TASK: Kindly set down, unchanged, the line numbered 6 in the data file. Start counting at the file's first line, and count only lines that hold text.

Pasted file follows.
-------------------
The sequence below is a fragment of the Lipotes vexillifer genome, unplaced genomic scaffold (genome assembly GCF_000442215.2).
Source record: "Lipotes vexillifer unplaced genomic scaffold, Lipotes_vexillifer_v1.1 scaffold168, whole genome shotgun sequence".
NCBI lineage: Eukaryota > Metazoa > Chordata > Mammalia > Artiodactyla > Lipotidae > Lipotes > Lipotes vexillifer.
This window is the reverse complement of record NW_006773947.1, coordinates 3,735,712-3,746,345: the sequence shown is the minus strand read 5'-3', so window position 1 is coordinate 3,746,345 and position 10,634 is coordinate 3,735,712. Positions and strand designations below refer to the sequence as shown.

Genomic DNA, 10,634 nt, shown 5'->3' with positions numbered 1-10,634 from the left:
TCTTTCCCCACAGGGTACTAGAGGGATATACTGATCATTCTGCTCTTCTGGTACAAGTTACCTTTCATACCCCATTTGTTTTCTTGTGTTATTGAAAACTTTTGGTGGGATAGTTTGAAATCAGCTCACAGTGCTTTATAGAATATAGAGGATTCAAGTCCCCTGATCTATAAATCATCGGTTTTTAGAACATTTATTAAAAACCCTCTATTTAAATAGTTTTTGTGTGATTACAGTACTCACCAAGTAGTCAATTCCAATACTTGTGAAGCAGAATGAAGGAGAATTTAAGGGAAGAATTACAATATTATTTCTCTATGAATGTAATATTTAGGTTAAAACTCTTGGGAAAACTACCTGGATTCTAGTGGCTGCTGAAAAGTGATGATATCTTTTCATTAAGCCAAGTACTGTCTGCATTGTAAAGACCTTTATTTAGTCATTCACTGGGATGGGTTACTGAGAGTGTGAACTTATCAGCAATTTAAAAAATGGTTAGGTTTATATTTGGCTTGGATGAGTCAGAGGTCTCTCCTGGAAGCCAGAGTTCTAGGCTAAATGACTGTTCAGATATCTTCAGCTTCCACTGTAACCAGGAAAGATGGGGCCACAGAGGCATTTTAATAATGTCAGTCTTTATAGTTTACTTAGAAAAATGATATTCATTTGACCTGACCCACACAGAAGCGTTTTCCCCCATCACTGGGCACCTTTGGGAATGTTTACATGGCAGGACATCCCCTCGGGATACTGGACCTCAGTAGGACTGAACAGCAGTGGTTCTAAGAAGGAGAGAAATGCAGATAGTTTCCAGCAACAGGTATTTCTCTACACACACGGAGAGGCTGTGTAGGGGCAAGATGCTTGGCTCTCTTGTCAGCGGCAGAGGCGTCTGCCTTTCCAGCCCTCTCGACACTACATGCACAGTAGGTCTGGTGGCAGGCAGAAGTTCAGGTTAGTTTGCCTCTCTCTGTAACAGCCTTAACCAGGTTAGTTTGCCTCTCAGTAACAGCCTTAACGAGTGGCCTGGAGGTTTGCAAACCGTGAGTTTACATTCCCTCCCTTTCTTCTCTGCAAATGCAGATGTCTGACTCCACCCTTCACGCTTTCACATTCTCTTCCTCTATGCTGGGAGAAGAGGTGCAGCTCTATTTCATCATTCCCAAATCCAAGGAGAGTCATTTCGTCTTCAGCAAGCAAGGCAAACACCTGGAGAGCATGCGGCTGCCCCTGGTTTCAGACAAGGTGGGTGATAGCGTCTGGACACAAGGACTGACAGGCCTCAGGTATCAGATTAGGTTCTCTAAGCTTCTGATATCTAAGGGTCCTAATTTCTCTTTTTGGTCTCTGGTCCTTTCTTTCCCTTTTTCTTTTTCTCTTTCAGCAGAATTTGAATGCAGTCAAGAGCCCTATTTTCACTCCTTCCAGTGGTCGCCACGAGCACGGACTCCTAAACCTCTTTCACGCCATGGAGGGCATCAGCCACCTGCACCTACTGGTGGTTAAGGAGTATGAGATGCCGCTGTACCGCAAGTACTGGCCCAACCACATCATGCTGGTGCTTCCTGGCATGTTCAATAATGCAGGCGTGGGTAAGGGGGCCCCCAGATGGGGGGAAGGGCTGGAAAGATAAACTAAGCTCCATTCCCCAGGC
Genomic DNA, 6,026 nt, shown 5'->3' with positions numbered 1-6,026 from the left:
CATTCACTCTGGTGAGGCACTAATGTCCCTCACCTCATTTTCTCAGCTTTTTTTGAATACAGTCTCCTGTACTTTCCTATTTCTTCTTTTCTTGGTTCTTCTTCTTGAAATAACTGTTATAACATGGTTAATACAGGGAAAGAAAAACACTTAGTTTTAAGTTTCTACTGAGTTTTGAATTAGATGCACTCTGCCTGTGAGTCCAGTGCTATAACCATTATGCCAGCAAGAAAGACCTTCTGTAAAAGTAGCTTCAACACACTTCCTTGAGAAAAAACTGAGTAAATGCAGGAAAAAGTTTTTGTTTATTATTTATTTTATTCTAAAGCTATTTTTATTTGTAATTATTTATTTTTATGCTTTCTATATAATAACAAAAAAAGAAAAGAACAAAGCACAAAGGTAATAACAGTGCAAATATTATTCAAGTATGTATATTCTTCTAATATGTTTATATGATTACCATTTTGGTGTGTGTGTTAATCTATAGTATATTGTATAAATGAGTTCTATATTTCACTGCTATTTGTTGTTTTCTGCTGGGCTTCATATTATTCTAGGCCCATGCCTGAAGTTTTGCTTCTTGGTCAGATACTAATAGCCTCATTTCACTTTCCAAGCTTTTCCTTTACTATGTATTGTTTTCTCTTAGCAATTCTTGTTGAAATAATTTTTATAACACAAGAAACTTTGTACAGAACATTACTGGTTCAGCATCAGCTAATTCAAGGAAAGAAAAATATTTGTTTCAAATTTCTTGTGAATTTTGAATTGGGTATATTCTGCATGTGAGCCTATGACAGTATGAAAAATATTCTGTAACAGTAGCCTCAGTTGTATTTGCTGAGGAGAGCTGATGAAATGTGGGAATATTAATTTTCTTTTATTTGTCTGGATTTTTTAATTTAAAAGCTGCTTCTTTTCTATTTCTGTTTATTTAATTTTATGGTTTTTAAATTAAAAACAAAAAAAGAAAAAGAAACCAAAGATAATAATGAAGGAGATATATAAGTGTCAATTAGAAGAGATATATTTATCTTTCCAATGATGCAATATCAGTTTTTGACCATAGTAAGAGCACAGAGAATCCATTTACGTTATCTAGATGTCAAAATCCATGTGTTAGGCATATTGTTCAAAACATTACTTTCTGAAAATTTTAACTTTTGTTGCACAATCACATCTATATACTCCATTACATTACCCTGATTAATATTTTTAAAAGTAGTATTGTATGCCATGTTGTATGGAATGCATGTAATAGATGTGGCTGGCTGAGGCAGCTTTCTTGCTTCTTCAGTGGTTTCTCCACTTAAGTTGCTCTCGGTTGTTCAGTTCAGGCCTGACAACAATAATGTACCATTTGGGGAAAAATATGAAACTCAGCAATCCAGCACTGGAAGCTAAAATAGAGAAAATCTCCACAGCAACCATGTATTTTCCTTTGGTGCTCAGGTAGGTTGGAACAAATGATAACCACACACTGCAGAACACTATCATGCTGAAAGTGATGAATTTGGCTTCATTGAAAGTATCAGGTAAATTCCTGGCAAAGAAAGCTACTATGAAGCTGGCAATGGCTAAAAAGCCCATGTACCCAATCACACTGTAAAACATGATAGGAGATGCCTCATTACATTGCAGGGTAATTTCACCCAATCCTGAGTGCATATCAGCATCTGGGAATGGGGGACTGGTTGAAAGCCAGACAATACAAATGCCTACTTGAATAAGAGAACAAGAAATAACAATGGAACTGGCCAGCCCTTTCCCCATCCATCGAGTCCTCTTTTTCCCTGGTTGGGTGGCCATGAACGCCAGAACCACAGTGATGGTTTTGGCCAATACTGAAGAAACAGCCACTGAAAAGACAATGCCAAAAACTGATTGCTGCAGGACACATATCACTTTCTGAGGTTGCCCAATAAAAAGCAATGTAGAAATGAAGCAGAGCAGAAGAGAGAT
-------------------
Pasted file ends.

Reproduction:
TCTTTCCCCACAGGGTACTAGAGGGATATACTGATCATTCTGCTCTTCTGGTACAAGTTACCTTTCATACCCCATTTGTTTTCTTGTGTTATTGAAAACTTTTGGTGGGATAGTTTGAAATCAGCTCACAGTGCTTTATAGAATATAGAGGATTCAAGTCCCCTGATCTATAAATCATCGGTTTTTAGAACATTTATTAAAAACCCTCTATTTAAATAGTTTTTGTGTGATTACAGTACTCACCAAGTAGTCAATTCCAATACTTGTGAAGCAGAATGAAGGAGAATTTAAGGGAAGAATTACAATATTATTTCTCTATGAATGTAATATTTAGGTTAAAACTCTTGGGAAAACTACCTGGATTCTAGTGGCTGCTGAAAAGTGATGATATCTTTTCATTAAGCCAAGTACTGTCTGCATTGTAAAGACCTTTATTTAGTCATTCACTGGGATGGGTTACTGAGAGTGTGAACTTATCAGCAATTTAAAAAATGGTTAGGTTTATATTTGGCTTGGATGAGTCAGAGGTCTCTCCTGGAAGCCAGAGTTCTAGGCTAAATGACTGTTCAGATATCTTCAGCTTCCACTGTAACCAGGAAAGATGGGGCCACAGAGGCATTTTAATAATGTCAGTCTTTATAGTTTACTTAGAAAAATGATATTCATTTGACCTGACCCACACAGAAGCGTTTTCCCCCATCACTGGGCACCTTTGGGAATGTTTACATGGCAGGACATCCCCTCGGGATACTGGACCTCAGTAGGACTGAACAGCAGTGGTTCTAAGAAGGAGAGAAATGCAGATAGTTTCCAGCAACAGGTATTTCTCTACACACACGGAGAGGCTGTGTAGGGGCAAGATGCTTGGCTCTCTTGTCAGCGGCAGAGGCGTCTGCCTTTCCAGCCCTCTCGACACTACATGCACAGTAGGTCTGGTGGCAGGCAGAAGTTCAGGTTAGTTTGCCTCTCTCTGTAACAGCCTTAACCAGGTTAGTTTGCCTCTCAGTAACAGCCTTAACGAGTGGCCTGGAGGTTTGCAAACCGTGAGTTTACATTCCCTCCCTTTCTTCTCTGCAAATGCAGATGTCTGACTCCACCCTTCACGCTTTCACATTCTCTTCCTCTATGCTGGGAGAAGAGGTGCAGCTCTATTTCATCATTCCCAAATCCAAGGAGAGTCATTTCGTCTTCAGCAAGCAAGGCAAACACCTGGAGAGCATGCGGCTGCCCCTGGTTTCAGACAAGGTGGGTGATAGCGTCTGGACACAAGGACTGACAGGCCTCAGGTATCAGATTAGGTTCTCTAAGCTTCTGATATCTAAGGGTCCTAATTTCTCTTTTTGGTCTCTGGTCCTTTCTTTCCCTTTTTCTTTTTCTCTTTCAGCAGAATTTGAATGCAGTCAAGAGCCCTATTTTCACTCCTTCCAGTGGTCGCCACGAGCACGGACTCCTAAACCTCTTTCACGCCATGGAGGGCATCAGCCACCTGCACCTACTGGTGGTTAAGGAGTATGAGATGCCGCTGTACCGCAAGTACTGGCCCAACCACATCATGCTGGTGCTTCCTGGCATGTTCAATAATGCAGGCGTGGGTAAGGGGGCCCCCAGATGGGGGGAAGGGCTGGAAAGATAAACTAAGCTCCATTCCCCAGGC